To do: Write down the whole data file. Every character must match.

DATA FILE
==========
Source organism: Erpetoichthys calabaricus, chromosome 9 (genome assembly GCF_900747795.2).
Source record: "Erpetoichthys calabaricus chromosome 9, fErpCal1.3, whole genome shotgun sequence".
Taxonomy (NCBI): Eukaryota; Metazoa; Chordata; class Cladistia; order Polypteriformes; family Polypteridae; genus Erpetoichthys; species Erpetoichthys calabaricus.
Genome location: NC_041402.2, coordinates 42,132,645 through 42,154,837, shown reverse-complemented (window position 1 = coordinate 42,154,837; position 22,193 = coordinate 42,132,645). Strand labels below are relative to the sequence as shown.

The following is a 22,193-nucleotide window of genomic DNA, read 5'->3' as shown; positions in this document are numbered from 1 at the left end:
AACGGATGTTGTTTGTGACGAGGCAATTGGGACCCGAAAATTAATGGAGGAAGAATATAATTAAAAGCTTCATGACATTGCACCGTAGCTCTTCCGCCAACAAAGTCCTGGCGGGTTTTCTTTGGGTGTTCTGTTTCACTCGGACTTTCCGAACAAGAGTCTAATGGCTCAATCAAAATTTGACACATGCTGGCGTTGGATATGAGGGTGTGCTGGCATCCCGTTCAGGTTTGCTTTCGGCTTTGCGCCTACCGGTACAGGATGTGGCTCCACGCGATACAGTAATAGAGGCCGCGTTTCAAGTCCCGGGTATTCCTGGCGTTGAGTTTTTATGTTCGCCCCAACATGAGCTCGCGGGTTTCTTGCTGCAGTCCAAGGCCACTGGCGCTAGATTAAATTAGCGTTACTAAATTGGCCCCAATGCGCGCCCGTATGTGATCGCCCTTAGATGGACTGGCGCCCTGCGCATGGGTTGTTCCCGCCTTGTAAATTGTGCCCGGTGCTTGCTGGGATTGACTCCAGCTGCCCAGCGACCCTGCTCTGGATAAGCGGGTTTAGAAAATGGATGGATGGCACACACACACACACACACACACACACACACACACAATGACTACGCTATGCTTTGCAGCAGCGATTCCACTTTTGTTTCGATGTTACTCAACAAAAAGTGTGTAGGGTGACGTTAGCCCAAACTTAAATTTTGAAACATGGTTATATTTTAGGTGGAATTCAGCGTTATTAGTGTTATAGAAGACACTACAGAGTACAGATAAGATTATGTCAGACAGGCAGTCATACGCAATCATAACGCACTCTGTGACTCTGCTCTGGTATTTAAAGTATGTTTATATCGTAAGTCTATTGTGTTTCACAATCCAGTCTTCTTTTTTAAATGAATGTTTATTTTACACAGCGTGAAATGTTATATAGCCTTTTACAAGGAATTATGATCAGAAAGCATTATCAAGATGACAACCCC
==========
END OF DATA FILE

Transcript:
Source organism: Erpetoichthys calabaricus, chromosome 9 (genome assembly GCF_900747795.2).
Source record: "Erpetoichthys calabaricus chromosome 9, fErpCal1.3, whole genome shotgun sequence".
Taxonomy (NCBI): Eukaryota; Metazoa; Chordata; class Cladistia; order Polypteriformes; family Polypteridae; genus Erpetoichthys; species Erpetoichthys calabaricus.
Genome location: NC_041402.2, coordinates 42,132,645 through 42,154,837, shown reverse-complemented (window position 1 = coordinate 42,154,837; position 22,193 = coordinate 42,132,645). Strand labels below are relative to the sequence as shown.

The following is a 22,193-nucleotide window of genomic DNA, read 5'->3' as shown; positions in this document are numbered from 1 at the left end:
AACGGATGTTGTTTGTGACGAGGCAATTGGGACCCGAAAATTAATGGAGGAAGAATATAATTAAAAGCTTCATGACATTGCACCGTAGCTCTTCCGCCAACAAAGTCCTGGCGGGTTTTCTTTGGGTGTTCTGTTTCACTCGGACTTTCCGAACAAGAGTCTAATGGCTCAATCAAAATTTGACACATGCTGGCGTTGGATATGAGGGTGTGCTGGCATCCCGTTCAGGTTTGCTTTCGGCTTTGCGCCTACCGGTACAGGATGTGGCTCCACGCGATACAGTAATAGAGGCCGCGTTTCAAGTCCCGGGTATTCCTGGCGTTGAGTTTTTATGTTCGCCCCAACATGAGCTCGCGGGTTTCTTGCTGCAGTCCAAGGCCACTGGCGCTAGATTAAATTAGCGTTACTAAATTGGCCCCAATGCGCGCCCGTATGTGATCGCCCTTAGATGGACTGGCGCCCTGCGCATGGGTTGTTCCCGCCTTGTAAATTGTGCCCGGTGCTTGCTGGGATTGACTCCAGCTGCCCAGCGACCCTGCTCTGGATAAGCGGGTTTAGAAAATGGATGGATGGCACACACACACACACACACACACACACACACACACAATGACTACGCTATGCTTTGCAGCAGCGATTCCACTTTTGTTTCGATGTTACTCAACAAAAAGTGTGTAGGGTGACGTTAGCCCAAACTTAAATTTTGAAACATGGTTATATTTTAGGTGGAATTCAGCGTTATTAGTGTTATAGAAGACACTACAGAGTACAGATAAGATTATGTCAGACAGGCAGTCATACGCAATCATAACGCACTCTGTGACTCTGCTCTGGTATTTAAAGTATGTTTATATCGTAAGTCTATTGTGTTTCACAATCCAGTCTTCTTTTTTAAATGAATGTTTATTTTACACAGCGTGAAATGTTATATAGCCTTTTACAAGGAATTATGATCAGAAAGCATTATCAAGATGACAACCCC